- Hank Aaron steps to fundraising plate for Democrat Michelle Nunn
- ISIL terrorists blow up burial site of Jonah, vow more of same
- Impeach Obama, say 35 percent in new poll
- Taliban yank 14 Shiites off bus, bind and shoot them on Afghan road
- Obama takes aim at ‘corporate deserters’
- Dick’s Sporting Goods lays off 478 PGA golf pros
- Senators: Cease-fire must allow Israel to defend against rockets, tunnels
- Sierra Leone doctor fighting Ebola catches disease
- Iraq welcomes Russian fighter jets, helicopter gunships into ISIL fight
- John McCain laments: Obama’s ‘self-pity … is really kind of sad’
Cards’ Holliday happy to have Peralta as teammate
Question of the Day
ST. LOUIS (AP) - Matt Holliday has been an outspoken critic of players who have used performance-enhancing drugs.
The Cardinals‘ new shortstop was suspended last summer along as part of Major League Baseball’s investigation into the Biogenesis clinic. Peralta served a 50-game drug suspension and returned to the Tigers at the end of the regular season before signing a $53 million, four-year contract with St. Louis in November.
“I am against PEDs and always will be,” Holliday said Monday at the Cardinals‘ winter fan festival. “But I also am a forgiving person and he served his suspension. That’s the rules of the game. I’m happy to have him as a teammate.”
St. Louis wanted an offensive upgrade over Pete Kozma at shortstop and they went with Peralta, who hit .303 with 30 doubles, 11 home runs and 55 RBIs in 107 games with the Tigers. He hit .352 against left-handers.
“Mo just called and said this is what we’re going to do,” he said. “It’s not like he asked me if it was OK.”
To show he was willing to let bygones be bygones, Holliday texted Peralta to welcome him to the club. As far as he is concerned, Peralta’s PEDs use is in the past. Holliday doesn’t think Peralta owes any more explanations.
“He took the suspension, served it,” Holliday said. “His teammates in Detroit welcomed him back. I don’t think it’s necessarily something he has to address. If he wants to, that’s his prerogative. But I don’t think, as teammates, it’s anything we expect.”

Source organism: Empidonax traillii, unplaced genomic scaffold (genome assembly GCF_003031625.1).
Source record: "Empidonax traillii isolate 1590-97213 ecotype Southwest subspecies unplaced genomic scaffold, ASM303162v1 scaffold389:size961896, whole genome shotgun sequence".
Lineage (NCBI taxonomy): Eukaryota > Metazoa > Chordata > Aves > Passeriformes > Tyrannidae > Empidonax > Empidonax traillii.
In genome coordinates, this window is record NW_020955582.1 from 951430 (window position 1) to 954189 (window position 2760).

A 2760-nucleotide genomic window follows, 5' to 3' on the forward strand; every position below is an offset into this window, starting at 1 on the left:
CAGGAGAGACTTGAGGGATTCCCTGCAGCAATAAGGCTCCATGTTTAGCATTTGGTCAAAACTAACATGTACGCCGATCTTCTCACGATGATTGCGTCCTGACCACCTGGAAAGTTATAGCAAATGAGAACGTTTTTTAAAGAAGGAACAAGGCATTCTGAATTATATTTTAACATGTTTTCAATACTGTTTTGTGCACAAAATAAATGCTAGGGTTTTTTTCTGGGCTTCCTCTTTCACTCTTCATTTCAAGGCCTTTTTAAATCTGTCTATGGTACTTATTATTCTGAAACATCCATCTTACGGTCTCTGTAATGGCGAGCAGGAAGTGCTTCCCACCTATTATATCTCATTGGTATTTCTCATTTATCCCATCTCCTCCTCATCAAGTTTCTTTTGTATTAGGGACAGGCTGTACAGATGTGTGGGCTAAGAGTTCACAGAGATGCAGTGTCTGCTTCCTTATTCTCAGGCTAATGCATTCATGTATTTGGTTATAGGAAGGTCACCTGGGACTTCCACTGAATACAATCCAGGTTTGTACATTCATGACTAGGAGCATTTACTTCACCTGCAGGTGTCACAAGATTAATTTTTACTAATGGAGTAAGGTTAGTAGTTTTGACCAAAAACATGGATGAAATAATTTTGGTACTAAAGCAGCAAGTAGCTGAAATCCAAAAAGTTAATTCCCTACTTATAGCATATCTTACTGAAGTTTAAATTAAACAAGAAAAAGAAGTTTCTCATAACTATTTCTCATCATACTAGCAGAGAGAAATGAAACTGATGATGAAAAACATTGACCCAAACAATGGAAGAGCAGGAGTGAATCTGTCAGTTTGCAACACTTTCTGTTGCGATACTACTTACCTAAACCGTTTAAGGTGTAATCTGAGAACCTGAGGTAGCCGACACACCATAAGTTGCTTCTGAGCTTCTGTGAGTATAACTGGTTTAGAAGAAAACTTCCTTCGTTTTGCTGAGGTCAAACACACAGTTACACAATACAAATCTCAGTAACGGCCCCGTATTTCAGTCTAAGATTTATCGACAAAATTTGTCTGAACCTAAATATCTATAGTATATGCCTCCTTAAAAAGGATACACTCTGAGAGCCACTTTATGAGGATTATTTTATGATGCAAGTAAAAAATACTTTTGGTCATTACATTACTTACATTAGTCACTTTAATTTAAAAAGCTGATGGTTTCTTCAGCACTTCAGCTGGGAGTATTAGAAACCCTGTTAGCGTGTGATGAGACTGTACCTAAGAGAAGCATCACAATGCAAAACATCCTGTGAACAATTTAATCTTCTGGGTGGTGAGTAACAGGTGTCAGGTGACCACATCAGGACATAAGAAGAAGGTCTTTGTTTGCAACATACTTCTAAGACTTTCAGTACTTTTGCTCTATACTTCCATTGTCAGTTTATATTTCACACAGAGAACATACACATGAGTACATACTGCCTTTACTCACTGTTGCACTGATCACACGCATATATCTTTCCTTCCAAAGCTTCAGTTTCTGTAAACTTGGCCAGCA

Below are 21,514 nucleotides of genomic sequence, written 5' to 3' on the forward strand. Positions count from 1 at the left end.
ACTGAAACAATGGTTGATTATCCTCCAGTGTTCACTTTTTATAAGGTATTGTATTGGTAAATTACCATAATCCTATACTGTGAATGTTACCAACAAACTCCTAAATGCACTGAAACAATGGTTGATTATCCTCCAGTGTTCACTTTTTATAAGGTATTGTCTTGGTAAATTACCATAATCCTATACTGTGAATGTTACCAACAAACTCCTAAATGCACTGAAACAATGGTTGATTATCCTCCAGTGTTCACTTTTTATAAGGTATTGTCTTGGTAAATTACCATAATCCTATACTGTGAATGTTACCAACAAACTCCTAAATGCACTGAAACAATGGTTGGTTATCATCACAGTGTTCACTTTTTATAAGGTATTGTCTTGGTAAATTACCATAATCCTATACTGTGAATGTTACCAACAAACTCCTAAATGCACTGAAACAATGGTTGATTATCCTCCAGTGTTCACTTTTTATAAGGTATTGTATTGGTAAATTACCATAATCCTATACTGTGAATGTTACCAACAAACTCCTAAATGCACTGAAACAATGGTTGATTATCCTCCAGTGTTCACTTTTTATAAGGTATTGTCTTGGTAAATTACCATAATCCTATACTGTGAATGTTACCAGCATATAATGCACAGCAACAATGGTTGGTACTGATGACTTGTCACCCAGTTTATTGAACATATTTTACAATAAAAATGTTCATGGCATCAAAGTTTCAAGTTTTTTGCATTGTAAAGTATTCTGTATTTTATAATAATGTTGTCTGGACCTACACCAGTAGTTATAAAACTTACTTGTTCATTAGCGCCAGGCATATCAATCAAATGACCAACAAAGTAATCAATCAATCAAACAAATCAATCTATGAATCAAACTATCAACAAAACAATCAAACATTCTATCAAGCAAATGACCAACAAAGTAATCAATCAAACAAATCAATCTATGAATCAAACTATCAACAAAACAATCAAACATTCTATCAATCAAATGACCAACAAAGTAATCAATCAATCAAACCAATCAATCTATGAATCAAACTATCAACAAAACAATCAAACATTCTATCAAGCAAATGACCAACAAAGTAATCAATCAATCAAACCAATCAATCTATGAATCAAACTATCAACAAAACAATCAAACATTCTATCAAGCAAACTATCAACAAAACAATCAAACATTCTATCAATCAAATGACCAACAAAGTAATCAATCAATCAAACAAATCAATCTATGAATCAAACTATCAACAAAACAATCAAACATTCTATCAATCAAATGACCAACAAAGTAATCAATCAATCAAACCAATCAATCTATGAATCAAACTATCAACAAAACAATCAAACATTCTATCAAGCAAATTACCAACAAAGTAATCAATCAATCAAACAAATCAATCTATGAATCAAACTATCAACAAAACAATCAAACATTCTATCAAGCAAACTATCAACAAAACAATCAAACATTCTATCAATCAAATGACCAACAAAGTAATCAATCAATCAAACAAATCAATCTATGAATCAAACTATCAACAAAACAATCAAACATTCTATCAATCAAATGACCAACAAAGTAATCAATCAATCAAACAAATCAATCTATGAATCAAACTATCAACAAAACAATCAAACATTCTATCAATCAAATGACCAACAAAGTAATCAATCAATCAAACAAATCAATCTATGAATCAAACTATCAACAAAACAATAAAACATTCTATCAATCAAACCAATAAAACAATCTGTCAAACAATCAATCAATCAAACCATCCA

Peralta said he understands he has plenty to prove to his new teammates.
He also expressed remorse for his mistake and wants to move ahead.
“I’m trying to put it in the past,” Peralta said. “I’m trying to look forward and forget about it. I know I can play baseball naturally. I have to show people that I can do it and that I can help. I’m going to try to do the best I can do and try to help the Cardinals go to the World Series one more time and win.”
Peralta endured the consequences of his decision to use PEDs. He acknowledged he wasn’t even sure whether the Tigers would want him back after the suspension. He returned for the final three games of the regular season and then batted .333 (11-for-33) with one home run and six RBIs in 10 postseason games.
“It was hard after the suspension, but I tried to be positive,” Peralta said. “I talked to the Detroit Tigers - the team, the general manager - and they gave me the opportunity to come back. I said to them that I had to show that I can play and I can help.”
Holliday said he does not think he is more outspoken about drugs in baseball than anyone else. He just believes the game is better off clean.
“The guys that aren’t using are against it,” Holliday said. “We want a level playing field. Everybody wants a level playing field that’s not using it.”
Second- and third-stringers eye 2016 if front-runner stumbles
- 'We're coming for you, Barack Obama': Top U.S. official discloses threat from ISIL terrorists
- Obama orders Pentagon advisers to Ukraine
- NAPOLITANO: What if our democracy is a fraud?
- Michelle Obama says money in politics is bad, asks donors for 'big, fat check'
- PRUDEN: The Democratic-wannabe mice under Hillary Clinton's feet
- Hamas rejects Kerry's call for cease-fire; Fears grow others could join fight against Israel
- Presidents of Honduras, Guatemala blame U.S. for border children crisis
- Evidence shows Russia firing artillery into Ukraine: Pentagon
- Norway expects imminent 'concrete threat' from ISIL terrorists 'within days'
- Obama takes aim at 'corporate deserters'
Obama's biggest White House 'fails'
Celebrities turned politicians
Athletes turned actors
20 gadgets that changed the world
Fighting in Iraq